Along the same lines as a recent thread: I have a sister who is not nearly as well off as I, and is a single mother. I would like to give my niece some gifts of equity (in addition to toys!), but am unsure what the best way to go about it is. (My niece is 7 years old now.)I am concerned that by giving stocks to her, I may screw up my sister's tax situation, and may also screw up financial aid once she gets to college age. I guess I could just keep the gifts in my name, but then maybe I'm missing some good tax deal?Does anyone have any experience with this, and know which route is the best to take? I am talking on the order of low $100s, if that makes a difference. I would also like to be able to sell/buy the stocks if it seems prudent.Thanks for the help!--steve
Steve, Consider setting up an Educational IRA. There can be a maximum contribution of $500 total from all sources. This money will grow tax-free. Add more each subsequent year. I know it won't be a lot of money down the line, but it will at least grow tax-free.GP
Steve asks: <<Along the same lines as a recent thread: I have a sister who is not nearly as well off as I, and is a single mother. I would like to give my niece some gifts of equity (in addition to toys!), but am unsure what the best way to go about it is. (My niece is 7 years old now.)I am concerned that by giving stocks to her, I may screw up my sister's tax situation, and may also screw up financial aid once she gets to college age. I guess I could just keep the gifts in my name, but then maybe I'm missing some good tax deal?Does anyone have any experience with this, and know which route is the best to take? I am talking on the order of low $100s, if that makes a difference. I would also like to be able to sell/buy the stocks if it seems prudent.>>As GP points out, you may use an Education IRA for one approach. For details, see my discussion of the EIRA in our Foolish Retirement Plan Primer at http://www.fool.com/Retirement/Retirement.htm . You may also open a Uniform Gift to Minors account at a broker and put the stocks in the child's name. There are a couple of drawbacks to that. First, for college aid purposes she will be expected to use yearly some 35% of the value to pay her expenses. Second, someone will have to act as custodian of the account until she attains her majority. Those two reasons plus your desire to trade in her behalf indicate (at least IMHO) that you will probably want to retain the shares in your name. While legally not hers until gifted, they can always be earmarked in your mind for that purpose. One final thing: Keep good records because when she finally does get them she also gets your basis in those shares for tax purposes when she sells. Thus, she needs to know what you paid to calculate the taxes on any gains since your purchase.Regards….Pixy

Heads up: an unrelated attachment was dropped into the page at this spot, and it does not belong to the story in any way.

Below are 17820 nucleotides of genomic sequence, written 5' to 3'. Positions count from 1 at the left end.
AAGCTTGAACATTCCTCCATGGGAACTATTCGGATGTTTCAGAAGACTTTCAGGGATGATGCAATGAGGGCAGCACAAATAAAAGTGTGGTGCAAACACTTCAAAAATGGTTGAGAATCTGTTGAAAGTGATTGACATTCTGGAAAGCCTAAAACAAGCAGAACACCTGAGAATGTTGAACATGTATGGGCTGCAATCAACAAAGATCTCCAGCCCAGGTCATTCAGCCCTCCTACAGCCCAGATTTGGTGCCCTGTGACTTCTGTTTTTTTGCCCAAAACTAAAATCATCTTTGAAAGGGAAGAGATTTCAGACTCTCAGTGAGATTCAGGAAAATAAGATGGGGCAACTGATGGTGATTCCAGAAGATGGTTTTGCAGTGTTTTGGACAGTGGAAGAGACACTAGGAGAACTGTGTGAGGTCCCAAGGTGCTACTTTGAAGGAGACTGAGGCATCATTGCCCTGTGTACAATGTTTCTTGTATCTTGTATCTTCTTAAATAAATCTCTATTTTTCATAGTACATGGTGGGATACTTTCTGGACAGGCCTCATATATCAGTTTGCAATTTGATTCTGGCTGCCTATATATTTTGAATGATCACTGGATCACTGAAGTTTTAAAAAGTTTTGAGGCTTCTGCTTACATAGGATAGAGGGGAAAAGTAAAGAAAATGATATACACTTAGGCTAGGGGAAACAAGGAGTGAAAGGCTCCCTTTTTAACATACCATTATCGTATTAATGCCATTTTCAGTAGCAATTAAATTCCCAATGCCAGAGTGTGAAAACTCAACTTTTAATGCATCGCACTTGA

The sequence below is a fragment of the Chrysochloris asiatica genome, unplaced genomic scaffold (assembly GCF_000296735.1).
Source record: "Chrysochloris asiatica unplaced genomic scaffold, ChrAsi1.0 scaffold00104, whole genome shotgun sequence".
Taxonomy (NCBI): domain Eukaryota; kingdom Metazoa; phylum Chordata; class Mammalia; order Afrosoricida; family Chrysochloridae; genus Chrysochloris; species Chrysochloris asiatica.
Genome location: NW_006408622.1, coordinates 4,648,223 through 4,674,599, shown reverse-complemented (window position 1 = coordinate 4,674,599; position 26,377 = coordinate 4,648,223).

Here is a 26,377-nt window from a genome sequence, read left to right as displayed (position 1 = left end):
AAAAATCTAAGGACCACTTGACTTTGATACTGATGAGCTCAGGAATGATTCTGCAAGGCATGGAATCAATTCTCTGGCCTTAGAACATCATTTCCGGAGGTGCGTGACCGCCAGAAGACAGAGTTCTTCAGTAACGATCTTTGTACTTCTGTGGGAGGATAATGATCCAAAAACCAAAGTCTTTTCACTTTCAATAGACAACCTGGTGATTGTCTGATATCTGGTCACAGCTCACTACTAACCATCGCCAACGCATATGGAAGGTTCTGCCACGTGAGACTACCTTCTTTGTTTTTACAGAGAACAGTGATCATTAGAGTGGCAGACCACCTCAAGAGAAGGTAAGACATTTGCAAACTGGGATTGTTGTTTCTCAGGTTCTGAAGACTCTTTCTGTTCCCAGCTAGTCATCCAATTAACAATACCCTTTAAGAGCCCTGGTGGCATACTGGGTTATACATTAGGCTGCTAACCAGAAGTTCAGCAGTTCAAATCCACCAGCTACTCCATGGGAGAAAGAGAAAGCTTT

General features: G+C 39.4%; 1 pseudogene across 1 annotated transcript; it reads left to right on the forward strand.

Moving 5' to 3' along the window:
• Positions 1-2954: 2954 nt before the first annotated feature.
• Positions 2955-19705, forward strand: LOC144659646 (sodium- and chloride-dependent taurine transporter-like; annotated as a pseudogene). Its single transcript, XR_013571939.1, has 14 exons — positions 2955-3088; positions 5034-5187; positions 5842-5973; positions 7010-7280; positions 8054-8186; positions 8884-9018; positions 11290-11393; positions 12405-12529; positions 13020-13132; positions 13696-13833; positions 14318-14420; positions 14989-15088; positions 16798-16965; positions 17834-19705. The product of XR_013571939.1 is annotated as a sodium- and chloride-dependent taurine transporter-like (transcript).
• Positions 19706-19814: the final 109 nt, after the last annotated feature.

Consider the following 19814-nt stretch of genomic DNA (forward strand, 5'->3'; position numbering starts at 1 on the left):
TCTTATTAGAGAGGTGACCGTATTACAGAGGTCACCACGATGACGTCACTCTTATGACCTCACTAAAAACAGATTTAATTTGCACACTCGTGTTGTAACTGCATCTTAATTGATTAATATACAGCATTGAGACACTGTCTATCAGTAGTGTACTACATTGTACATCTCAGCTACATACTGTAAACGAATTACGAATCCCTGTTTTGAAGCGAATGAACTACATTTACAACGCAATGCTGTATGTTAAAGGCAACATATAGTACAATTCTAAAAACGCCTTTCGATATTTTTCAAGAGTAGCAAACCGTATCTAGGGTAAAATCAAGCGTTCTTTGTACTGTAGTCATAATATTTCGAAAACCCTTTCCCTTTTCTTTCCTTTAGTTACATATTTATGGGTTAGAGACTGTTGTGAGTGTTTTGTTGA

I have given equity gifts to 2 of my friends' children, and decided to do "Uniform Gift/Transfer to Minor" accounts. That puts the stock in the child's name and Social Security number. Legally, a minor can't own/control stock, so there needs to be a trustee. After discussions with the parents, they were fine with me being the trustee for the account, so I can do the trading in it.Advantages -- the capital gains and dividends are under the child's Social Security number, which means the parents do not pay the taxes on it (and neither do I. If it stays in my name, I have to pay). The child does not pay taxes on the first however much is earned (last I heard, it was $650, this could be wrong, but the amount in this account is earning way less than the minimum for now). Disadvantages -- About one/third of the assets in this account will be expected to be used to pay for college when financial aid figures are calculated. Also, once the child turns 18, that money is his/hers -- you can't be guaranteed that it will be used toward college, or a down payment on a house someday, if (s)he decides to blow it on a spring break trip one year instead.But I liked having the account in the kids' names, so when they get a little older, they see they have their account.
A number of years ago my children each recieved inheritance in the form of Custodial Accounts... With me as the custodian. The investments have done fine, but I am concerned about the effect of these accounts on their scholarship eligability etc. as I seriously doubt that there will be enough to put them through college. I also am very much aware that at 18 the child can "take charge". I have occasional nightmares featuring the kids, fast cars and trips to Europe. A better solution might be to set up some kind of trust, with funds ear-marked for college. Control could be passed at an age that you choose (25yoa sounds good) and you could add stipulations (if not used for college expences, 1/2 reverts to you etc.)I'm not too sure how all this works, but I wanted to give you an alternative.Personally, if I could legally convert the custodial accounts to some kind of trust, I would be more than happy to pay the difference in taxes.Anybody have any ideas??Ted
>I have> occasional nightmares featuring the kids, fast cars >and trips to Europe.I can understand the fast car nightmare ... but I'll tell you, the one regret I have from my college years is that I didn't do a semester study abroad, or spend a summer traveling through Europe. If some of that money lets them have that experience, it's not the worst thing! >Personally, if I could legally convert the custodial >accounts to some kind of trust,> I would be more than happy to pay the difference in >taxes.> Anybody have any ideas??I'm no tax or legal expert, but based on the literature I've read, once the money is put in a Uniform Gift/Transfer to Minors account, it legally belongs to the child and you can't take it back. But perhaps there are ways I odn't know about.
sharon000, That too, is my understanding.thanks
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